Abstract: Eleven years after its perihelion, comet C/1995 O1 (Hale-Bopp) is still active. Between October 20–22, 2007, we detected a diffuse coma of 180×10^3$km in diameter with a slight elongation toward N/S direction. The integrated brightness was 20.04 mag in R_C, implying Af\rho=300 m and albedo x dust surface $a_RC$=4300 km^2. The coma was relatively red at V-R=0.66 mag, which is consistent with that of the dust in other comets. The observed properties and the overall fading in brightness between 10 AU and 26 AU follow the predicted behaviour of CO-driven activity (Capria et al. 2002). This is the most distant cometary activity ever observed.

    Comments: 13 pages, 5 figures, 1 table, ApJ Letters, in press

    Subjects: Astrophysics (astro-ph)

    Cite as: arXiv:0803.1505v1 [astro-ph]

    Submission history

    From: Gyula Szabo [view email]

    [v1] Mon, 10 Mar 2008 22:21:42 GMT (176kb)

    http://arxiv.org/abs/0803.1505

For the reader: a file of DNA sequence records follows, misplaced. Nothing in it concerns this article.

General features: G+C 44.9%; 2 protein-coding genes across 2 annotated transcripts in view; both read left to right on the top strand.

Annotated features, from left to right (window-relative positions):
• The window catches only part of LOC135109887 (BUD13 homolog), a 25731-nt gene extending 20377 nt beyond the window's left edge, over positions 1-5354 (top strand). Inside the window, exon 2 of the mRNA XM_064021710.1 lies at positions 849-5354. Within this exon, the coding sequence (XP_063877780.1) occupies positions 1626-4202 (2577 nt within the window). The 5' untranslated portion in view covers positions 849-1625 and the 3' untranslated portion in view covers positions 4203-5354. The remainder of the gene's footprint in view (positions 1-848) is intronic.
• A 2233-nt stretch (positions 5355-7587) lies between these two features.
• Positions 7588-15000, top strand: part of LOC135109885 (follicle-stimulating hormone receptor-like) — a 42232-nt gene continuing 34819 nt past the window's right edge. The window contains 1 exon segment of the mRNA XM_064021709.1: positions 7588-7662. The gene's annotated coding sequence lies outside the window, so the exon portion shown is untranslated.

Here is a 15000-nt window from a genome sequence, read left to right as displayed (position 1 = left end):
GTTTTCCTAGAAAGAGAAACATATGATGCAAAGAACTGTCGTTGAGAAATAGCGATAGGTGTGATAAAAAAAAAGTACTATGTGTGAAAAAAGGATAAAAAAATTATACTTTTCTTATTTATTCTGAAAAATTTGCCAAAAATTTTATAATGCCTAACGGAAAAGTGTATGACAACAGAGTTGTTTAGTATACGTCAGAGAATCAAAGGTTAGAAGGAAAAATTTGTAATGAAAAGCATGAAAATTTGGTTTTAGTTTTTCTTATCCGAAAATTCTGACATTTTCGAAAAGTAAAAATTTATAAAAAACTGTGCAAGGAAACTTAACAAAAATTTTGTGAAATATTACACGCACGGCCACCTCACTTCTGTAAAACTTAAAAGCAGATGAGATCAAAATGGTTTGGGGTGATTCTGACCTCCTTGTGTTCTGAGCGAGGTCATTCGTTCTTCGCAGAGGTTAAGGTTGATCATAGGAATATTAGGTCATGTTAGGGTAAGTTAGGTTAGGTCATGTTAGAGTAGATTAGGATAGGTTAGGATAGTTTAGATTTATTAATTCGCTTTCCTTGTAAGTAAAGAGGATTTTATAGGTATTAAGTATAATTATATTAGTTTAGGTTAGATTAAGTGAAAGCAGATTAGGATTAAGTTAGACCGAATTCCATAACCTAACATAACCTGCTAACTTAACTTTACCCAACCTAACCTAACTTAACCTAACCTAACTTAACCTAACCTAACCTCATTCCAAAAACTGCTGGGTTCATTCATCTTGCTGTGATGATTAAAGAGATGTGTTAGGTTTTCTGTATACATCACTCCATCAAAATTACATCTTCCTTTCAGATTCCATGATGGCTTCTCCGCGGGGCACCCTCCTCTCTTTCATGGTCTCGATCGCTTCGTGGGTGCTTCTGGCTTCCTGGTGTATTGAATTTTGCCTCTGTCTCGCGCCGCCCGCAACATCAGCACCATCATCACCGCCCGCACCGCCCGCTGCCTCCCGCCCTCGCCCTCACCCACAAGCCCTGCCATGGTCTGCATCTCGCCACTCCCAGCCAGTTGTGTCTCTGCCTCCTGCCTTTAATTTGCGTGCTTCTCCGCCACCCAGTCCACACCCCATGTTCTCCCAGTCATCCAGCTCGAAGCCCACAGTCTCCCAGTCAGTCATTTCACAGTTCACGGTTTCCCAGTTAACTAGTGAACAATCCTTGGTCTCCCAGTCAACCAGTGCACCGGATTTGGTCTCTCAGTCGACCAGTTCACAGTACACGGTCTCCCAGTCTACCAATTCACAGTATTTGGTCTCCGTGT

• ljk April 9, 2008, 8:40

    Large excess of heavy nitrogen in both hydrogen cyanide and cyanogen from comet 17P/Holmes

    Authors: D. Bockelée-Morvan, N. Biver, E. Jehin, A. L. Cochran, H. Wiesemeyer, J. Manfroid, D. Hutsemékers, C. Arpigny, J. Boissier, W. Cochran, P. Colom, J. Crovisier, N. Milutinovic, R. Moreno, J. X. Prochaska, I. Ramirez, R. Schulz, J.-M. Zucconi

    (Submitted on 8 Apr 2008)

    Abstract: From millimeter and optical observations of the Jupiter-family comet 17P/Holmes performed soon after its huge outburst of October 24, 2007, we derive 14 N/15N = 139 +/- 26 in HCN, and 14N/15N = 165 +/- 40 in CN, establishing that HCN has the same non-terrestrial isotopic composition as CN. The same conclusion is obtained for the long-period comet C/1995 O1 (Hale-Bopp) after a reanalysis of previously published measurements. These results are compatible with HCN being the prime parent of CN in cometary atmospheres.